“Remember Paoli!”

Two centuries ago, in September 1817, local War of 1812 veterans gathered in a Chester County field with Revolutionary War veterans and citizens to place a marble monument on the grave of soldiers killed in the Battle of Paoli, or “Paoli Massacre,” four decades earlier. Today, it remains the second oldest Revolutionary War monument in the nation, and the campaign to “Remember Paoli!” continues...
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Remembering the Fishing Creek Confederacy

During the summer of 1864 rumors began to circulate that Columbia County had become a place of refuge for hundreds of deserters from the Union army. The federal government promised a reward of $30 for every deserter captured. So on the night of July 31, 1864, eight men left neighboring Luzerne County hoping to track down some deserters around Benton. They cornered a house in Raven Creek Valley,...
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A Lifetime of Learning

Springtime brings new life to the Pennsylvania Trails of History® with the birth of farm animals, fresh green leaves sprouting on trees and shrubs and new shoots poking up in garden beds. At many of our historic sites, nothing says spring like the arrival of thousands of school-age students with teachers, parents and chaperones in tow. They come to explore history through tours, scavenger hunts,...
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Looking Back at the Year: 2013

As 2013 draws to a close it’s time to look back at several of the highlights we covered in the Trailheads blog this year. As always, the historic sites and museums along the Pennsylvania Trails of History faced challenges with patience and perseverance, as paid and volunteer staff worked to provide engaging programs, tours and exhibits for visitors and for their local communities. The ongoing...
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Fayette at the Crossroads

Fayette County has always been at the crossroads, both literally and figuratively, its destiny shaped by its location, the incredible riches of its natural resources and the vi­tality of a people descended from al­most every nation of Europe. It has a son of dual personality, geo­graphically divided between mountains and lowlands, historically divided into two almost equal eras of economic...
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Montgomery County: Cultural Microcosm of the Commonwealth

The third most populous county in Pennsylvania, with ap­proximately 480 square miles of rolling hills criss-crossed by rivers, streams and superhighways, Montgom­ery County is a microcosm of the Com­monwealth, a reflection of its cultural development. Pan of Philadelphia County until 1784, Montgomery Coun­ty served as a sanctuary for numerous ethnic and religious groups seeking the freedom...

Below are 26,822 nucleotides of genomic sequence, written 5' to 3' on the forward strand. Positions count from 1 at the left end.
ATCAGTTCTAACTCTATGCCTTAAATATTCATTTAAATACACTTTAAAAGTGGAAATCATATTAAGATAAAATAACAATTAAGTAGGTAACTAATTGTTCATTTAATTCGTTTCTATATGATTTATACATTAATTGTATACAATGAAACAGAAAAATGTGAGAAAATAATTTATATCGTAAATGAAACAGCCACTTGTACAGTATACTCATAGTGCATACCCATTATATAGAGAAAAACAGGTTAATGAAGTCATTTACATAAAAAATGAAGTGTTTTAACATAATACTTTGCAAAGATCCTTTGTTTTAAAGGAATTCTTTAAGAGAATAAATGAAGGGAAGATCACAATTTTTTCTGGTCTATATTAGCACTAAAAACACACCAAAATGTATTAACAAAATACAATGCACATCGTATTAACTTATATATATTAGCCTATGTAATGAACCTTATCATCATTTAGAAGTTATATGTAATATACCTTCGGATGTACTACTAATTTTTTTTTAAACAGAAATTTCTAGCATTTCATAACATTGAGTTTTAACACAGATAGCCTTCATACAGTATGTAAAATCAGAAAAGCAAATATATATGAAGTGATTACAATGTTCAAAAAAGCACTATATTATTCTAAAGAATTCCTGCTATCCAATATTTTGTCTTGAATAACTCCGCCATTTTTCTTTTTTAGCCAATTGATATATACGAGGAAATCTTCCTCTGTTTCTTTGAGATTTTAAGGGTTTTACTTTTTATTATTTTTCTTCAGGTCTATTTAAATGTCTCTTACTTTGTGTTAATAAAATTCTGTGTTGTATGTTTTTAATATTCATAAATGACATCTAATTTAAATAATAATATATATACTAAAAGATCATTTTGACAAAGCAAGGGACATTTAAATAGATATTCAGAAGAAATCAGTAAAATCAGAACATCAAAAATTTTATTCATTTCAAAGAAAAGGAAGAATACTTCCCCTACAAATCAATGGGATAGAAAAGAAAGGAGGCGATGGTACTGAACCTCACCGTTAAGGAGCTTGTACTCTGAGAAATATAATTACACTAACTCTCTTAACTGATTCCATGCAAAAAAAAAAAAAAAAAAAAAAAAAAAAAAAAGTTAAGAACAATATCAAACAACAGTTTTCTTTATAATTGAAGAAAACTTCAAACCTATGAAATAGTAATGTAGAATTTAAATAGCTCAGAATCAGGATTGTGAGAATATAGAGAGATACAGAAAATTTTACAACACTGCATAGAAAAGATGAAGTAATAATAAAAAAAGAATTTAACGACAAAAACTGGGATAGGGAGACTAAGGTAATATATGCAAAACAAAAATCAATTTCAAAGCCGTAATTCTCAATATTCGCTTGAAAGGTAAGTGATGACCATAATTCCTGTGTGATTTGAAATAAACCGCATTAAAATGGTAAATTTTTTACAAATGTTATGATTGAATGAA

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Mifflin County: The Crossroads of the Commonwealth

Mifflin County will celebrate its two hundredth birth­day on September 19, during a customarily beau­tiful month when glowing foliage sweeps over four hun­dred and thirty-one square miles of farms, small towns and wooded mountains. Ex­tending from Bear Gap to Kistler Borough through rug­ged and scenic valleys to the banks of the Juniata River, it’s just fifteen miles from the Seven...
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Sullivan County: Picture Post Card Pretty

Named for Gen. John Sullivan, fearless leader of the leg­endary bloodbath, Sullivan’s March, mounted in 1779 to attack the hostile Iro­quois of northern Pennsylva­nia, Sullivan County is today – as it was throughout the nineteenth century – a bucolic, pastoral landscape, best known for the recreational opportunities it has offered generations of sportsmen and sojourners. For...
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U.S.S. Niagara Spans Over 160 Years

Erie’s claim to maritime fame came early in its history. And this was due mainly to its geographic location. War was declared by the United States against Great Britain on June 18, 1812. The British were much better prepared for the war. Along the Great Lakes they had military posts from Niagara to Sault Ste. Marie and, equally important, had a fresh water navy. The summer campaign of 1812...
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A Salute to the Bicentennial of the Keystone State

The current Bicentennial celebration commemorates not the birth of the United States, but the proclama­tion of thirteen British-American colonies that were “free and independent states” as of July 4, 17.76. When they formed a loose compact in 1761, their articles of confederation declared that “each state retains its sover­eignty, freedom and independence.” The...
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